HARRISBURG — Democratic Gov. Tom Wolf on Monday vetoed a bill passed by the Republican-controlled Legislature that would have limited abortions to the first 20 weeks of pregnancy and, according to opponents, outlawed the most common method of second-trimester abortion.
Wolf, who supports abortion rights, rejected what Planned Parenthood said would have been the nation's most restrictive abortion law.
He signed the veto paperwork in a public ceremony in Philadelphia City Hall, calling the bill "a disingenuous and bald-faced attempt to pass the most extreme anti-choice legislation in the country."
"This legislation is an attempt to criminalize the decisions that women must be allowed to make about their own health care," Wolf told the crowd. "This legislation is so extreme it does not even include exceptions for women and girls who are victims of rape and incest."
The primary feature of the bill would have banned elective abortions after 20 weeks from a pregnant woman's last menstrual period, compared with 24 weeks in current law.
The 20-week limit would have kept in place exceptions under current law for when a mother's life or well-being is at risk, but it had no exceptions for rape, incest or fetal abnormalities. Nineteen states have a similar ban, according to the nonprofit Guttmacher Institute, a research group that supports abortion rights.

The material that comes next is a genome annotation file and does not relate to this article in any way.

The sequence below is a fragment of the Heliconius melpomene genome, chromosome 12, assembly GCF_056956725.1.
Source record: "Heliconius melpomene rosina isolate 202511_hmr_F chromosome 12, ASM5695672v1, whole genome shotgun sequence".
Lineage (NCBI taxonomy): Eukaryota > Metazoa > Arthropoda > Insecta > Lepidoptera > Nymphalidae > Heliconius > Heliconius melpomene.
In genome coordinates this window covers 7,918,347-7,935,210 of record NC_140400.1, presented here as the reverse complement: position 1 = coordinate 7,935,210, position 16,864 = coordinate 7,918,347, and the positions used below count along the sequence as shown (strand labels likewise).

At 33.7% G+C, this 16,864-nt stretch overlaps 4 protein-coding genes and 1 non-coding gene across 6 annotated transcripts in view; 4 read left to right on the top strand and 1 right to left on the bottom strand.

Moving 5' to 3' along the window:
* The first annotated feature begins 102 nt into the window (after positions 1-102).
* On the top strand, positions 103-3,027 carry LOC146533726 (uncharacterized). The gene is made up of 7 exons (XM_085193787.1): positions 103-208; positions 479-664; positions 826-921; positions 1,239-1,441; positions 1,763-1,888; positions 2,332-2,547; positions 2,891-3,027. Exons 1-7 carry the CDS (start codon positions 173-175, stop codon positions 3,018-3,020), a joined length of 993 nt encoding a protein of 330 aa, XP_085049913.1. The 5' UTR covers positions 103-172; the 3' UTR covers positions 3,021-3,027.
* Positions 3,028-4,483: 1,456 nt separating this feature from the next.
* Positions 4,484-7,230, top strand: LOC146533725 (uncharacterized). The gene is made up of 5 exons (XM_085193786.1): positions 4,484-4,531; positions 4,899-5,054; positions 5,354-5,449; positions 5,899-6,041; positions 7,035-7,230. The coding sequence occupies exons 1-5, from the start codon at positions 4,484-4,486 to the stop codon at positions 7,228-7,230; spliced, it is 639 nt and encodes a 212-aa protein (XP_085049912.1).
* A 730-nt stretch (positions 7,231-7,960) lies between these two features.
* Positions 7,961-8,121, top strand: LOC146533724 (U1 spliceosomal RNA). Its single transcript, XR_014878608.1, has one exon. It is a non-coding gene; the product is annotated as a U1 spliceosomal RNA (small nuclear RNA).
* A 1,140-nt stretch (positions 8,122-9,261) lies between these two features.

The Pennsylvania bill's sponsor, state Sen. Michele Brooks, said a baby can survive outside the womb before 24 weeks, thanks to advances in technology, and laws must catch up.
Brooks, a Crawford County Republican, said she was disappointed the state "will be unable to protect so many babies in the future, who will never know the joy of living."
The American Congress of Obstetricians and Gynecologists reports that delivery before 23 weeks of gestation typically results in death and, among the rare survivors, practically all have significant morbidity.
Statistics published by the state Department of Health show there were 380 abortions done after week 20 in 2015, the latest year for which data is available. There were 31,818 abortions in total that year in Pennsylvania.
The bill also would have effectively banned dilation-and-evacuation, the most common method of second-trimester abortion, opponents said. Two states have similar bans, while laws in six other states are on hold in courts, according to the Guttmacher Institute.
Brooks contended that the bill does not ban the procedure, but rather, the fetus must first be injected by saline to cause its death. There were 1,588 dilation-and-evacuation abortions in Pennsylvania in 2015, according to state statistics.
The American Congress of Obstetricians and Gynecologists says there is no evidence that inducing fetal death makes second-trimester abortions safer, and opponents question whether such an injection makes it less safe for the mother.
The bill was opposed by the Pennsylvania Medical Society and the Pennsylvania section of the American Congress of Obstetricians and Gynecologists.